A big part of the Senior Project experience is professional presentation of your work. Whether painting, drawing, or photography, you work needs to be ready to hang and presented in a professional manner. But “professional manner” is not one thing or one way of presentation, many techniques can work in a professional gallery setting. Professional framing techniques do share some properties, though.
1. The frame doesn’t detract from the work. Frames that are bright colors, have lots of texture, or are ostentatious, can draw the eye away from the work. You might ask “But what about filligreed, gold-leafed giant frames on oil paintings in the National Gallery of Art?” It is true that styles and preferences have changed. Those works and those ostentatious frames were often seen as status symbols and representations of wealth. The contemporary style is to keep the viewers eyes in the work, not looking at the painting or photograph as an object on the wall. (This, like all of the “rules” presented here, is dependent on the artist’s vision. If the artist wants us to consider the paintings objectness, then this might be one way of doing it.)
2. The frame is either tight to the work, or is separated from it by a comfortable margin. This separation could be a mat board or by the white of the paper in regards to photos. You can tell if a margin is too close if you feel tension between the edge of the work and the frame, or if the size or shape of the negative space cause you to see it as a shape in and of itself. The gestalt principles of continuation and closure, as well as figure/ground need to be heeded here. Whereas in the work of art, you want to draw the viewers eyes towards implied shapes, you don’t want to do this in the negative spaces around your work.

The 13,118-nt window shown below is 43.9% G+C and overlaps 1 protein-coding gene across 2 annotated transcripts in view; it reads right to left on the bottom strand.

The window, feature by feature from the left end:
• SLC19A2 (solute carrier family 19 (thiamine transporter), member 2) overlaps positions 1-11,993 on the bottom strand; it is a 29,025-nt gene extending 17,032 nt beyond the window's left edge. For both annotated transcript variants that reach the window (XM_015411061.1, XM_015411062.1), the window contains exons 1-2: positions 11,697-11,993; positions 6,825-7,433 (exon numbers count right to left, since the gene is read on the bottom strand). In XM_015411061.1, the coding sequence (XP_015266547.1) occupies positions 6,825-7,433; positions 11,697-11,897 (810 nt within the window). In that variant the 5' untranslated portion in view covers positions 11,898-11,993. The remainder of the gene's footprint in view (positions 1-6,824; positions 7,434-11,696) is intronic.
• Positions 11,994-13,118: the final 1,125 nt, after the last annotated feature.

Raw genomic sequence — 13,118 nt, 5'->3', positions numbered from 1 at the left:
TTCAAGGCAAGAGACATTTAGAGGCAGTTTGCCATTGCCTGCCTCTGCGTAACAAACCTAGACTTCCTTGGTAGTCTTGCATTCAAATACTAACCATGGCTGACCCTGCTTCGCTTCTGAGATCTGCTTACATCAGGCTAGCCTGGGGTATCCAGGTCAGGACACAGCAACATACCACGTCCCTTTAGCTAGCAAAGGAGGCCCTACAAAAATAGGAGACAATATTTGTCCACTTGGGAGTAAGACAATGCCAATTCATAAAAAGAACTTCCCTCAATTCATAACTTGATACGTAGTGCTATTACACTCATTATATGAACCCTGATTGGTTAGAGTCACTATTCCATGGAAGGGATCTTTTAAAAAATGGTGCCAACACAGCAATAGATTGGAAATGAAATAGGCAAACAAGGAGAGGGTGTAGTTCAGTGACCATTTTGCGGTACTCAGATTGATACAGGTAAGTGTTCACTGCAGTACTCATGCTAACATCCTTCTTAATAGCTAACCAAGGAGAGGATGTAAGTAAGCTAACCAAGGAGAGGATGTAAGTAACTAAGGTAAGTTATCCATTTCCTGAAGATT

3. Paintings can reveal their canvas edge or be framed close to the canvas (a small gap between frame and the edge of the canvas works well). I the edge is revealed, it needs to be dealt with as part of the work. Generally this means it is painted as part of the picture plane, or at least some color wraps around the edge.
4. Paper works and photographs can be framed using a mat board or can be suspended on a backer-board. But the works should not touch the glass, as this can damage the work. You can use spacers to separate the work from the glass. If a photo goes close to the edge of the paper it is printed on, a mat board is a good choice as it keeps the edge of the photo from distracting the viewer.
5. Matboard or backer board should be a neutral color. Stylistically, colored or decorative mat boards look….decorative. This detracts from the work.
If you are working in diptychs and triptychs and groups, your framing needs to be identical or deliberately different. Think about the principles of repetition and variety.
Remember, presentation is a component of the work! It should be deliberate!
The hardware you choose really depends on the work and the frame you have chosen. Simpler is better, but security and dependability is a must.
If a single nail or screw will hold, that is fine. If your work is big, you might need 2. But there are many ways to hang. Hooks, wire command strips, magnets. We will demo some options in class and on gallery prep day.